India's days-old coalition government is breaking new ground politically. It represents the ascendant power of regional politicians who have been critics of the way New Delhi has run things. Prime Minister H. D. Deve Gowda is one of the most successful of these regional leaders, having nurtured a high-tech boom in his southern state of Karnataka.
But while the social and political profiles of India's new leaders are different, many of their policies are likely to hew closely to those of P. V. Narasimha Rao's Congress Party government. Mr. Rao and colleagues, though battered by the voters in May's election, are the backbone of Deve Gowda's United Front coalition. Without Congress's support, the new government never would have happened.
Congress, and indeed a number of other parties in India's Parliament, were determined to snuff out the coalition's predecessor, an evanescent government led by the Hindu nationalist Bharatiya Janata Party (BJP). Not ready for another try at governing itself, Congress threw its much-reduced parliamentary might into Deve Gowda's corner.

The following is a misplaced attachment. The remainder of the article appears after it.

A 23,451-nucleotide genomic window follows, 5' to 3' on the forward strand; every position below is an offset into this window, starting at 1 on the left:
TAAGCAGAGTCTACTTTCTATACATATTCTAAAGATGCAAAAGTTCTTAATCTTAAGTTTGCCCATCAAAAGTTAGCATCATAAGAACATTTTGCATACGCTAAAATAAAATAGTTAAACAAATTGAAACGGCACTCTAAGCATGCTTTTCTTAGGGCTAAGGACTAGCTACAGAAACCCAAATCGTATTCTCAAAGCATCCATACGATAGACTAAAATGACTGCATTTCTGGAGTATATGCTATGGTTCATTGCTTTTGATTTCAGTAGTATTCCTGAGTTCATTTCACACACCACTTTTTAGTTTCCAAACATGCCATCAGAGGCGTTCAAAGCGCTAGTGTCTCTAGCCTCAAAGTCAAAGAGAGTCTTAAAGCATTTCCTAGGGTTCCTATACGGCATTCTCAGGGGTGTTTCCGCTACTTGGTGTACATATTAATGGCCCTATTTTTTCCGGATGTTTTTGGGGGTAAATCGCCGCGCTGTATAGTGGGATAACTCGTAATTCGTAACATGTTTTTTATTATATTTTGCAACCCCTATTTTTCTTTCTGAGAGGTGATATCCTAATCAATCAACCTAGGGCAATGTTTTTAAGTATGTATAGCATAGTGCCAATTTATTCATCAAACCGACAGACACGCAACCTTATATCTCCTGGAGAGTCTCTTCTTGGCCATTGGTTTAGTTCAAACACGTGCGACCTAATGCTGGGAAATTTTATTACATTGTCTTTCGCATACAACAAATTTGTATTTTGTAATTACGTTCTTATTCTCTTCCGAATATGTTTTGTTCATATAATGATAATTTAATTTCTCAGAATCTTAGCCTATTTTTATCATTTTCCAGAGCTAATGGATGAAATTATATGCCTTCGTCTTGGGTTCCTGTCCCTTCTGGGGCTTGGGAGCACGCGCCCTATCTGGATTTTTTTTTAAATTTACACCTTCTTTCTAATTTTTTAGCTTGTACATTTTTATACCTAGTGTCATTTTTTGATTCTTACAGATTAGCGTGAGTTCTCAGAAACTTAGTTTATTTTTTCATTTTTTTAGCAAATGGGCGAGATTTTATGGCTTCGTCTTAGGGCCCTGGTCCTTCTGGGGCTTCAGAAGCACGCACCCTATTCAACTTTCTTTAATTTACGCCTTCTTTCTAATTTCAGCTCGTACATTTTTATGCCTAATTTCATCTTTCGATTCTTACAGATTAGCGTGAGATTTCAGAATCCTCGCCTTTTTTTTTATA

Officially in that corner, as part of the United Front, are 13 smaller centrist to leftist parties. Holding them together won't be easy, and Congress and the BJP will be looking for opportunities to assert themselves again. But the new government has made a credible start at compromise policymaking, outlining priorities that include a fairly strong commitment to continue the economic liberalization begun by Rao.
Most foreign investment will still be welcome, especially in the realm of infrastructure. Privatization of state-run industry may be slowed, however, at the behest of Communist members of the coalition.
The coalition has also outlined ambitious plans to upgrade the status of women and reduce poverty. Clearly, it hopes to stick around for a while.
The time bomb for Deve Gowda's government may be its inclination to pursue corruption probes that helped topple Congress from power and could reach to Rao himself. On that issue, the United Front and Congress could part ways.
Meanwhile, Indian democracy has been spared a sharp, BJP-led departure from its secular roots. The chances of serious, perhaps nuclear, conflict with neighboring Muslim Pakistan have been lessened. And the country can continue its emergence into the global economic mainstream.